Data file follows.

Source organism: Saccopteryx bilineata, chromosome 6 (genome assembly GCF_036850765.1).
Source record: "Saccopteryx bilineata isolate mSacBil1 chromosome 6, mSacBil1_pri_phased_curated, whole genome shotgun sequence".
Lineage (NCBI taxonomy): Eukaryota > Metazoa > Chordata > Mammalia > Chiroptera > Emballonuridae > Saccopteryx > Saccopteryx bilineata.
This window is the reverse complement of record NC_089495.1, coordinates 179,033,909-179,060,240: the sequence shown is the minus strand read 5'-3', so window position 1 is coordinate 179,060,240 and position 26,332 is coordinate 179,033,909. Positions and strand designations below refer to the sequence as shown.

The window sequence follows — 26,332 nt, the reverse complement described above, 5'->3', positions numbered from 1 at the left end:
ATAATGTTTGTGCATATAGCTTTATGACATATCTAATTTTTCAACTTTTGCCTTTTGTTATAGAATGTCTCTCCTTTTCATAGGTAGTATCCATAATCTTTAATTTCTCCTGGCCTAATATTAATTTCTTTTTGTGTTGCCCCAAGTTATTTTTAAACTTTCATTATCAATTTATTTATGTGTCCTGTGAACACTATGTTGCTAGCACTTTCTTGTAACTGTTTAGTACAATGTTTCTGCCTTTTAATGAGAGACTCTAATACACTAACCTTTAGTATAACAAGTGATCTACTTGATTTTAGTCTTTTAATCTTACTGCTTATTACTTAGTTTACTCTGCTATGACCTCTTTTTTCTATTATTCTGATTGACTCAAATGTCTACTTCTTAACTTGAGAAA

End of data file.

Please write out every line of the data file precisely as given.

Source organism: Saccopteryx bilineata, chromosome 6 (genome assembly GCF_036850765.1).
Source record: "Saccopteryx bilineata isolate mSacBil1 chromosome 6, mSacBil1_pri_phased_curated, whole genome shotgun sequence".
Lineage (NCBI taxonomy): Eukaryota > Metazoa > Chordata > Mammalia > Chiroptera > Emballonuridae > Saccopteryx > Saccopteryx bilineata.
This window is the reverse complement of record NC_089495.1, coordinates 179,033,909-179,060,240: the sequence shown is the minus strand read 5'-3', so window position 1 is coordinate 179,060,240 and position 26,332 is coordinate 179,033,909. Positions and strand designations below refer to the sequence as shown.

The window sequence follows — 26,332 nt, the reverse complement described above, 5'->3', positions numbered from 1 at the left end:
ATAATGTTTGTGCATATAGCTTTATGACATATCTAATTTTTCAACTTTTGCCTTTTGTTATAGAATGTCTCTCCTTTTCATAGGTAGTATCCATAATCTTTAATTTCTCCTGGCCTAATATTAATTTCTTTTTGTGTTGCCCCAAGTTATTTTTAAACTTTCATTATCAATTTATTTATGTGTCCTGTGAACACTATGTTGCTAGCACTTTCTTGTAACTGTTTAGTACAATGTTTCTGCCTTTTAATGAGAGACTCTAATACACTAACCTTTAGTATAACAAGTGATCTACTTGATTTTAGTCTTTTAATCTTACTGCTTATTACTTAGTTTACTCTGCTATGACCTCTTTTTTCTATTATTCTGATTGACTCAAATGTCTACTTCTTAACTTGAGAAA